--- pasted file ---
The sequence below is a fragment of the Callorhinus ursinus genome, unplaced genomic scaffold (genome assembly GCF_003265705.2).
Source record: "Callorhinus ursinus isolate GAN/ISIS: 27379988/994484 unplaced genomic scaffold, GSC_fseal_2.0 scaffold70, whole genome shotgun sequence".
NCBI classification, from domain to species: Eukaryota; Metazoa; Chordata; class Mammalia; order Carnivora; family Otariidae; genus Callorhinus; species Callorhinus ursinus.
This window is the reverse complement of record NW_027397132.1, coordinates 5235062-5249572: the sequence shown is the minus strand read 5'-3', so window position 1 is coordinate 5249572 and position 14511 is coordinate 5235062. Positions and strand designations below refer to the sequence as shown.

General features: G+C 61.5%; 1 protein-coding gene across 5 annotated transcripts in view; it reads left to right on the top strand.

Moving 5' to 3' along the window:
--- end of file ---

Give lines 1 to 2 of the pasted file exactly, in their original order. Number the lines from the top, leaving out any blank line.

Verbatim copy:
The sequence below is a fragment of the Callorhinus ursinus genome, unplaced genomic scaffold (genome assembly GCF_003265705.2).
Source record: "Callorhinus ursinus isolate GAN/ISIS: 27379988/994484 unplaced genomic scaffold, GSC_fseal_2.0 scaffold70, whole genome shotgun sequence".